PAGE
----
The second criticism about coconut oil is that there have not been enough studies done to prove that it is harmless or that it has any health benefits. This augment is given as a means to suggest, that there has been little research on coconut oil and the health claims are unreliable. On the contrary, there have been over 10,000 studies published in medical journals. That is a substantial amount of research! There has been more research done on coconut oil than there has for most FDA approved drugs. Coconut oil has been used for thousands of years without any harmful effects being observed. Research has shown that in those countries where coconut oil makes up the majority of the fat in the diet, heart disease is very low. In fact, those people who eat the most coconut oil have the lowest rates of heart disease in the world.
Fife: Coconut oil has a very healing effect on the digestive tract. Cells lining the gastrointestinal tract readily absorb the fatty acids from the oil and use them to produce energy. This actually boosts cellular metabolism which speeds healing and repair. GERD, ulcers, colitis, Crohn’s disease, celiac disease, and other digestive disorders respond very positively when coconut oil is added to the diet, generally bringing great relief from the symptoms associated with these conditions.
Since the 1950’s coconut oil has been recommended as the preferred dietary fat for people suffering from poor digestion or from gallbladder disease. The reason for this is that coconut oil digests much more easily than other fats, in fact, pancreatic digestive enzymes are not even needed. This relieves a lot of stress on the digestive system.
Fife: The unique fat molecules that make up coconut oil are known as medium chain fatty acids. One of the characteristics of these fatty acids is that they can kill harmful bacteria, viruses, and fungi. This property allows the fatty acids to aid the white blood cells in cleansing the body of harmful germs and relieve stress on the immune system. In addition, coconut oil stimulates the production of white blood cells in bone morrow, thus boosting the protective army of white blood cells in our bodies.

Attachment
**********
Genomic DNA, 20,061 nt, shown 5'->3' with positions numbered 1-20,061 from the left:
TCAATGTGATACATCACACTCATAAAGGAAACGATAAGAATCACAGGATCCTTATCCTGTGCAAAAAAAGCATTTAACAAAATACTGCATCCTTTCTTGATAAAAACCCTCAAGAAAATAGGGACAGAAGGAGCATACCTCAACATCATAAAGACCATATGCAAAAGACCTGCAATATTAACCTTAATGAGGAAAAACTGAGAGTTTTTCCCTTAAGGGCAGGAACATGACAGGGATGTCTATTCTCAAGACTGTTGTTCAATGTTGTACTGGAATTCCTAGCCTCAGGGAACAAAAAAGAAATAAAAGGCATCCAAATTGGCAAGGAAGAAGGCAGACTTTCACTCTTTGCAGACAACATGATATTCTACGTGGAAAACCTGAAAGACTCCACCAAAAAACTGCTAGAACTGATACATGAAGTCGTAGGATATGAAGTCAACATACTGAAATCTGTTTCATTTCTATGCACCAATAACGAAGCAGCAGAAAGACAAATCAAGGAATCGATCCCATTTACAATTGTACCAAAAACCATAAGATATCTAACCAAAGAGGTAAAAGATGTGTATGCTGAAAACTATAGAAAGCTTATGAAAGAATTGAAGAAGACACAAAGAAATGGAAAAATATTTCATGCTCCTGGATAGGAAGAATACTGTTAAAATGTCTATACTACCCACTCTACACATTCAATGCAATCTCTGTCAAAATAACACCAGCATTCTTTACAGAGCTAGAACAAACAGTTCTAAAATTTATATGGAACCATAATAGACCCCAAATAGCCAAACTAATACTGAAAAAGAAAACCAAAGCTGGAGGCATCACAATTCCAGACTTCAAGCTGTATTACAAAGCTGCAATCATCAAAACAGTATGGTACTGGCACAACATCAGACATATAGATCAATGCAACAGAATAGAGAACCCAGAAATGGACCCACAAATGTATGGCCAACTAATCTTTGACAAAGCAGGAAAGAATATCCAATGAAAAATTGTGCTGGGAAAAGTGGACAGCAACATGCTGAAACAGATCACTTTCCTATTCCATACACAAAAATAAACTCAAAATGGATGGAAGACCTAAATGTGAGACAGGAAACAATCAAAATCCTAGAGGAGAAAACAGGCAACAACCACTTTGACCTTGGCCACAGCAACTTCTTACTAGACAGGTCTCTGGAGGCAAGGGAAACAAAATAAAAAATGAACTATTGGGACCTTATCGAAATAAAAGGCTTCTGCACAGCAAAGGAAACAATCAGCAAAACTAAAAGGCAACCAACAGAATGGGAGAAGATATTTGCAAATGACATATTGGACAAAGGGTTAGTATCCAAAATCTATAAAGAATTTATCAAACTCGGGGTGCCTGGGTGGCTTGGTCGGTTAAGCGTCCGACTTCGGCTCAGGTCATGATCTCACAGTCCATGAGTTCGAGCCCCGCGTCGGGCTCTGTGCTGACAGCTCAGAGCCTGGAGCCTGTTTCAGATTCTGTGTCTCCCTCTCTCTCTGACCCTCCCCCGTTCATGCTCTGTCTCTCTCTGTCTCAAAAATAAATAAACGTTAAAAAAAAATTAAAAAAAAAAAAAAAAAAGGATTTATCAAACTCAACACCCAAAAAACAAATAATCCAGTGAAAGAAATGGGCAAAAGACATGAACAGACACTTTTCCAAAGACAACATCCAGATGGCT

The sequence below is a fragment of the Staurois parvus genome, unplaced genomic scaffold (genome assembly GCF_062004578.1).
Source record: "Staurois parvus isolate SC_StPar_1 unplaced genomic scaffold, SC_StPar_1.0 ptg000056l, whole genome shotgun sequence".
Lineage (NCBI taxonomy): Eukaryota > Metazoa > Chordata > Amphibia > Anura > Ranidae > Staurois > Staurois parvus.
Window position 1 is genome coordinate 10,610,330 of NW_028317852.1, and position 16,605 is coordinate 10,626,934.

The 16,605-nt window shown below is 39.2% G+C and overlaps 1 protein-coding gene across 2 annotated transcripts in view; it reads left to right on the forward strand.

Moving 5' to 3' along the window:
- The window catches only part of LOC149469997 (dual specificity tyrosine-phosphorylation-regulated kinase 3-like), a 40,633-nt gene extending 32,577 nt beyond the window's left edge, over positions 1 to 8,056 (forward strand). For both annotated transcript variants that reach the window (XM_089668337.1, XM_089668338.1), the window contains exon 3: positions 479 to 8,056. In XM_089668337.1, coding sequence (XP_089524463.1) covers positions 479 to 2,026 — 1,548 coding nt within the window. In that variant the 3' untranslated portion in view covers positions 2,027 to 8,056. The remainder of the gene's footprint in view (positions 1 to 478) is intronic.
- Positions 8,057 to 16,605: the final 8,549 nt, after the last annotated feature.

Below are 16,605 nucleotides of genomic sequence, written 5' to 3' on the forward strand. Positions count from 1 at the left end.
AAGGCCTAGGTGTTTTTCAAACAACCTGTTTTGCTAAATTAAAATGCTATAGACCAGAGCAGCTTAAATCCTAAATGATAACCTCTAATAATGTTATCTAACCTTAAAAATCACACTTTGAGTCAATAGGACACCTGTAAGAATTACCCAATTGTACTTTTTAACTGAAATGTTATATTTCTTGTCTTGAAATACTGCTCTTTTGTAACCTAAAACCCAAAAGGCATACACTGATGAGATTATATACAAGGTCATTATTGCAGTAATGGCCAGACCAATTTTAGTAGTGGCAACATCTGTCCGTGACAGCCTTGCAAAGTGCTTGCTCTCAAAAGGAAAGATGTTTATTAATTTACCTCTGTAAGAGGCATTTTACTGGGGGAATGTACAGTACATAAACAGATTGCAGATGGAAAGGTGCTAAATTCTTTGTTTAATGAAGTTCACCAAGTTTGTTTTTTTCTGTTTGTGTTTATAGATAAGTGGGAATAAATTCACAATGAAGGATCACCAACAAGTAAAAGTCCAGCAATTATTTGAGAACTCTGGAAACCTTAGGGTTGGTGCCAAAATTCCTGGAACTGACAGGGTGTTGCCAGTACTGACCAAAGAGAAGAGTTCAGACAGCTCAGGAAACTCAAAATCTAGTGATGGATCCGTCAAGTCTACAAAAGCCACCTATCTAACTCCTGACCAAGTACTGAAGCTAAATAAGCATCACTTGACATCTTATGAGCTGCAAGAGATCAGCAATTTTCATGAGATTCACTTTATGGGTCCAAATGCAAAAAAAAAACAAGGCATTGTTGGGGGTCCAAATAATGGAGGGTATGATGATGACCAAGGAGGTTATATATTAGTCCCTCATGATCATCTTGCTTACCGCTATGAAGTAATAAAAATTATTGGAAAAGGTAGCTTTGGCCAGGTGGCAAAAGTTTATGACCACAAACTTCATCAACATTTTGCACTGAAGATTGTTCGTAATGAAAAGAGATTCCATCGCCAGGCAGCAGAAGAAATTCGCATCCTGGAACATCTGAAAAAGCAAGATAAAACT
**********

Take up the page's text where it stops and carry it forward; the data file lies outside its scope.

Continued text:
Fife: Coconut oil helps protect the skin and keep it looking young and beautiful. The oil helps to block harmful free-radical reactions that occur in our skin and bodies when polyunsaturated fats become oxidized. Coconut oil is very stable chemically. Polyunsaturated fats, like those found in soybean and corn oils are highly unstable and chemically very reactive. When they are exposed to heat, light, and oxygen they spontaneously began to oxidize or in other words, become rancid. When this happens in the body, highly destructive molecules are formed known as free radicals. Free radicals attack cells and tissues of body causing damage. Free-radical damage is seen in sagging and wrinkled, discolored, and dry flaky skin which is often associated with aging.
The antibacterial and anti fungal properties of the oil help kill infections that can cause athlete’s foot, ringworm, toenail fungus, dandruff, and other unsightly skin conditions. It is also an excellent acne cream. The medium chain fatty acids in coconut oil are known to kill the bacteria that cause acne. Unlike other oils that when applied on the skin make the skin greasy and remain greasy all day, coconut oil readily absorbs into the skin were is can do some good. You don’t need to use a lot. A small amount will absorb into the skin within a few minutes. Of course, if you use too much it will look oily for a much longer time, but will eventually be absorbed.
The fatty acids in the oil absorbed into the skin, nourishing the underlying skin cells, and stimulating an accelerated rate of healing. For this reason, coconut oil makes an ideal natural skin lotion and healing salve that can soften dry, rough skin and sooth and heal many cases of psoriasis and eczema.
Disclosure: I received this product in exchange for a review. Opinions are my own.